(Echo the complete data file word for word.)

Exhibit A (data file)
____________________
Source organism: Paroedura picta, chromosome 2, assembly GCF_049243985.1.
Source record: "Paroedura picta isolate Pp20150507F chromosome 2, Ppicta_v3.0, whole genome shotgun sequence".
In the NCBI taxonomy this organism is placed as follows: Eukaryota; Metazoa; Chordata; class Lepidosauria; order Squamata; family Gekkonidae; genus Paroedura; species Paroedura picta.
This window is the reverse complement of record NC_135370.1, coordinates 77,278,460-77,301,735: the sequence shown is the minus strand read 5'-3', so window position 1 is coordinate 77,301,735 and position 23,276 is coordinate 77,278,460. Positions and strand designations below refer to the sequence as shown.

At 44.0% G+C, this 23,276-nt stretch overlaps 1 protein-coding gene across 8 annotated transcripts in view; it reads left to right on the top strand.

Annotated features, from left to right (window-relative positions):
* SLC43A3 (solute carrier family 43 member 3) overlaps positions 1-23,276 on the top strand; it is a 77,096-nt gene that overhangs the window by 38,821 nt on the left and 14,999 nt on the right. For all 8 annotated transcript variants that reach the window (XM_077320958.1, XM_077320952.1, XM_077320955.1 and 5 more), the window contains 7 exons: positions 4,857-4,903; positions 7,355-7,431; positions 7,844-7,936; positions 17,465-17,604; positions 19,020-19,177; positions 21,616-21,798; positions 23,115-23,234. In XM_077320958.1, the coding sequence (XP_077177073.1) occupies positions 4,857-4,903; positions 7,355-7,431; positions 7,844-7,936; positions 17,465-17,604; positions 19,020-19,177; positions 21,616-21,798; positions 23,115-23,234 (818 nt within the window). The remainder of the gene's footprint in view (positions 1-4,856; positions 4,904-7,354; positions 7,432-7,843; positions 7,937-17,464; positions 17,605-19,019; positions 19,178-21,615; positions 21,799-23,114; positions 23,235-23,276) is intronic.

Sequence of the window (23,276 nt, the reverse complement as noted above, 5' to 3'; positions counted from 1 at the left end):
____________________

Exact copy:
Source organism: Paroedura picta, chromosome 2, assembly GCF_049243985.1.
Source record: "Paroedura picta isolate Pp20150507F chromosome 2, Ppicta_v3.0, whole genome shotgun sequence".
In the NCBI taxonomy this organism is placed as follows: Eukaryota; Metazoa; Chordata; class Lepidosauria; order Squamata; family Gekkonidae; genus Paroedura; species Paroedura picta.
This window is the reverse complement of record NC_135370.1, coordinates 77,278,460-77,301,735: the sequence shown is the minus strand read 5'-3', so window position 1 is coordinate 77,301,735 and position 23,276 is coordinate 77,278,460. Positions and strand designations below refer to the sequence as shown.

At 44.0% G+C, this 23,276-nt stretch overlaps 1 protein-coding gene across 8 annotated transcripts in view; it reads left to right on the top strand.

Annotated features, from left to right (window-relative positions):
* SLC43A3 (solute carrier family 43 member 3) overlaps positions 1-23,276 on the top strand; it is a 77,096-nt gene that overhangs the window by 38,821 nt on the left and 14,999 nt on the right. For all 8 annotated transcript variants that reach the window (XM_077320958.1, XM_077320952.1, XM_077320955.1 and 5 more), the window contains 7 exons: positions 4,857-4,903; positions 7,355-7,431; positions 7,844-7,936; positions 17,465-17,604; positions 19,020-19,177; positions 21,616-21,798; positions 23,115-23,234. In XM_077320958.1, the coding sequence (XP_077177073.1) occupies positions 4,857-4,903; positions 7,355-7,431; positions 7,844-7,936; positions 17,465-17,604; positions 19,020-19,177; positions 21,616-21,798; positions 23,115-23,234 (818 nt within the window). The remainder of the gene's footprint in view (positions 1-4,856; positions 4,904-7,354; positions 7,432-7,843; positions 7,937-17,464; positions 17,605-19,019; positions 19,178-21,615; positions 21,799-23,114; positions 23,235-23,276) is intronic.

Sequence of the window (23,276 nt, the reverse complement as noted above, 5' to 3'; positions counted from 1 at the left end):